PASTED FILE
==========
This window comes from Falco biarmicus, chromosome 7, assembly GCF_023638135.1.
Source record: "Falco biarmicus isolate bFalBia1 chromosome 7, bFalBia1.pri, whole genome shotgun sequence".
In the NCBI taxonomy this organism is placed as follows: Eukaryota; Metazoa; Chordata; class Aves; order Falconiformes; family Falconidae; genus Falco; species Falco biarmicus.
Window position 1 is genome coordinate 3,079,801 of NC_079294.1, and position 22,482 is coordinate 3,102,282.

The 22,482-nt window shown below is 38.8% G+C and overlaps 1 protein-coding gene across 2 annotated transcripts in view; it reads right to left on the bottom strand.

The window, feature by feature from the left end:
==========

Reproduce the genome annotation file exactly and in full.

This window comes from Falco biarmicus, chromosome 7, assembly GCF_023638135.1.
Source record: "Falco biarmicus isolate bFalBia1 chromosome 7, bFalBia1.pri, whole genome shotgun sequence".
In the NCBI taxonomy this organism is placed as follows: Eukaryota; Metazoa; Chordata; class Aves; order Falconiformes; family Falconidae; genus Falco; species Falco biarmicus.
Window position 1 is genome coordinate 3,079,801 of NC_079294.1, and position 22,482 is coordinate 3,102,282.

The 22,482-nt window shown below is 38.8% G+C and overlaps 1 protein-coding gene across 2 annotated transcripts in view; it reads right to left on the bottom strand.

The window, feature by feature from the left end: